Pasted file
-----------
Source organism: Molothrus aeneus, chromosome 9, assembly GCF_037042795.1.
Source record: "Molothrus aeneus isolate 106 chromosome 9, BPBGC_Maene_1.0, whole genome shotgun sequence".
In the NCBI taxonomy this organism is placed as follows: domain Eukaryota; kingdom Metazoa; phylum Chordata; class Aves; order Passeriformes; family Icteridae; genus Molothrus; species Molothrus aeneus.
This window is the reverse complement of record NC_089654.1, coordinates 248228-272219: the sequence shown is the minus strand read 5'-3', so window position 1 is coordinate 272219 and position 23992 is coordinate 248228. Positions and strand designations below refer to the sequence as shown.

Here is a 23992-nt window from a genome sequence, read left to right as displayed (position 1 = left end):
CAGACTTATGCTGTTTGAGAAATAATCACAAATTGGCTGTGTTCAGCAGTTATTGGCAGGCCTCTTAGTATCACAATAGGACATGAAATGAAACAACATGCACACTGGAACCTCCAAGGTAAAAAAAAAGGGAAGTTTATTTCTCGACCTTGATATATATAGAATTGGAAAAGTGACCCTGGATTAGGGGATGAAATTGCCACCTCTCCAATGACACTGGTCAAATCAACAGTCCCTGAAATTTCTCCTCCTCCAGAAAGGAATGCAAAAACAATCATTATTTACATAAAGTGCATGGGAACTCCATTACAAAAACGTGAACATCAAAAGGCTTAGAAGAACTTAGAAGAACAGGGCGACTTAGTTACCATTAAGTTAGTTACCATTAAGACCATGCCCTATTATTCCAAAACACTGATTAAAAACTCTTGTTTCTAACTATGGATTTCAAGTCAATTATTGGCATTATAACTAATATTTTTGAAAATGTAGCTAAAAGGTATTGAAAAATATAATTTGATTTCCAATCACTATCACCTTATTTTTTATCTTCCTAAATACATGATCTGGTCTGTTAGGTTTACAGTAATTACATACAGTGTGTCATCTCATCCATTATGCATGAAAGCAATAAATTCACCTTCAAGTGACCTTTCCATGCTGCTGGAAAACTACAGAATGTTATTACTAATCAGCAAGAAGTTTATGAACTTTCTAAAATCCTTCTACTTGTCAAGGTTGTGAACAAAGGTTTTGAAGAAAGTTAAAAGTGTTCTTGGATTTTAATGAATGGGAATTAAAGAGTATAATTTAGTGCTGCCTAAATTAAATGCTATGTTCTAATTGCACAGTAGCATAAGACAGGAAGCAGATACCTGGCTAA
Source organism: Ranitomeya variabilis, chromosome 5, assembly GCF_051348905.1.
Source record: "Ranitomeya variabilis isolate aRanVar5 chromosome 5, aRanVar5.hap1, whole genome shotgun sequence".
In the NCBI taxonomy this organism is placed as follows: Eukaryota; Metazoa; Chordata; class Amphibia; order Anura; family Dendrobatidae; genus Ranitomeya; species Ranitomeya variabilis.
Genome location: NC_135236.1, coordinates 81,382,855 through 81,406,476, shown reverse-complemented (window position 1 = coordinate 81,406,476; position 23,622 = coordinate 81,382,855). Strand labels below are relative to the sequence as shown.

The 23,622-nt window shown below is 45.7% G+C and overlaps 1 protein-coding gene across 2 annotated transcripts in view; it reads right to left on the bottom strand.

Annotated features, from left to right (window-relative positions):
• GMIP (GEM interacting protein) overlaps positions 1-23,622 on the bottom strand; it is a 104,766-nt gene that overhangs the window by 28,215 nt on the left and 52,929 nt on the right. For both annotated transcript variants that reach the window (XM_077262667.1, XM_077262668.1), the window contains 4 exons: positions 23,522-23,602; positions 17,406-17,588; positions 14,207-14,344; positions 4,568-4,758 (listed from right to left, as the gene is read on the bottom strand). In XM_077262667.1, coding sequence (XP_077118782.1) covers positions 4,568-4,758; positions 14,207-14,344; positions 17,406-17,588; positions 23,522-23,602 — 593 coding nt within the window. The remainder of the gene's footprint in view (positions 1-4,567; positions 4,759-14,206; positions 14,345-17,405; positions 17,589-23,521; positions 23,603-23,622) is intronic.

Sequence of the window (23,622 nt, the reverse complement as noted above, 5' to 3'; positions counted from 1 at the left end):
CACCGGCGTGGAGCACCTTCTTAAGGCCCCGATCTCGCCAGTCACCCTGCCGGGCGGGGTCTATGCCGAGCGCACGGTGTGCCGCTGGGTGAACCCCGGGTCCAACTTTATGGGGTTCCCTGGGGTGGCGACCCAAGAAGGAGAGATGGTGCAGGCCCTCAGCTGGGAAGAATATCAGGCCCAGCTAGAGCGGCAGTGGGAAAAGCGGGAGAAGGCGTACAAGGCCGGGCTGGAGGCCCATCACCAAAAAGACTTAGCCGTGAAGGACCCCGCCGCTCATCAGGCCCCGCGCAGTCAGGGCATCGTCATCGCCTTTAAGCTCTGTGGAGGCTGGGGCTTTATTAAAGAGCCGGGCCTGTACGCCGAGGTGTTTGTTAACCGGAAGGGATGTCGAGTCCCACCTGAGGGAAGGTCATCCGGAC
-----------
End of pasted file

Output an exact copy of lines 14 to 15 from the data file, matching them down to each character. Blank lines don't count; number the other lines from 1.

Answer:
Sequence of the window (23,622 nt, the reverse complement as noted above, 5' to 3'; positions counted from 1 at the left end):
CACCGGCGTGGAGCACCTTCTTAAGGCCCCGATCTCGCCAGTCACCCTGCCGGGCGGGGTCTATGCCGAGCGCACGGTGTGCCGCTGGGTGAACCCCGGGTCCAACTTTATGGGGTTCCCTGGGGTGGCGACCCAAGAAGGAGAGATGGTGCAGGCCCTCAGCTGGGAAGAATATCAGGCCCAGCTAGAGCGGCAGTGGGAAAAGCGGGAGAAGGCGTACAAGGCCGGGCTGGAGGCCCATCACCAAAAAGACTTAGCCGTGAAGGACCCCGCCGCTCATCAGGCCCCGCGCAGTCAGGGCATCGTCATCGCCTTTAAGCTCTGTGGAGGCTGGGGCTTTATTAAAGAGCCGGGCCTGTACGCCGAGGTGTTTGTTAACCGGAAGGGATGTCGAGTCCCACCTGAGGGAAGGTCATCCGGAC